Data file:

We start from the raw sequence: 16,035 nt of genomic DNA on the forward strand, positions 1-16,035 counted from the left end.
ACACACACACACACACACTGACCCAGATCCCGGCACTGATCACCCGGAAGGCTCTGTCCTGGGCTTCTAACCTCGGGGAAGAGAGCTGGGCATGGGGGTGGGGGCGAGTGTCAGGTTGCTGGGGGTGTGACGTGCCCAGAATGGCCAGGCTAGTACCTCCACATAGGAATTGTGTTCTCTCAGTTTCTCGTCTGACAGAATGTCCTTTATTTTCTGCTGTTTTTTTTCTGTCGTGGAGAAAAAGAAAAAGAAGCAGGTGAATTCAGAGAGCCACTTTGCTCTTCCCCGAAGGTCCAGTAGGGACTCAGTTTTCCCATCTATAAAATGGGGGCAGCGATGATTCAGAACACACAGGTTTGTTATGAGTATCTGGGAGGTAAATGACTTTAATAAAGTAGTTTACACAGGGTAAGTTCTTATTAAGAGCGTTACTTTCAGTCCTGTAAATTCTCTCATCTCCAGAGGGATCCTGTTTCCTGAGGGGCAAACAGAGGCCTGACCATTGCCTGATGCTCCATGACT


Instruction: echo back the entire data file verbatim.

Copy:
We start from the raw sequence: 16,035 nt of genomic DNA on the forward strand, positions 1-16,035 counted from the left end.
ACACACACACACACACACTGACCCAGATCCCGGCACTGATCACCCGGAAGGCTCTGTCCTGGGCTTCTAACCTCGGGGAAGAGAGCTGGGCATGGGGGTGGGGGCGAGTGTCAGGTTGCTGGGGGTGTGACGTGCCCAGAATGGCCAGGCTAGTACCTCCACATAGGAATTGTGTTCTCTCAGTTTCTCGTCTGACAGAATGTCCTTTATTTTCTGCTGTTTTTTTTCTGTCGTGGAGAAAAAGAAAAAGAAGCAGGTGAATTCAGAGAGCCACTTTGCTCTTCCCCGAAGGTCCAGTAGGGACTCAGTTTTCCCATCTATAAAATGGGGGCAGCGATGATTCAGAACACACAGGTTTGTTATGAGTATCTGGGAGGTAAATGACTTTAATAAAGTAGTTTACACAGGGTAAGTTCTTATTAAGAGCGTTACTTTCAGTCCTGTAAATTCTCTCATCTCCAGAGGGATCCTGTTTCCTGAGGGGCAAACAGAGGCCTGACCATTGCCTGATGCTCCATGACT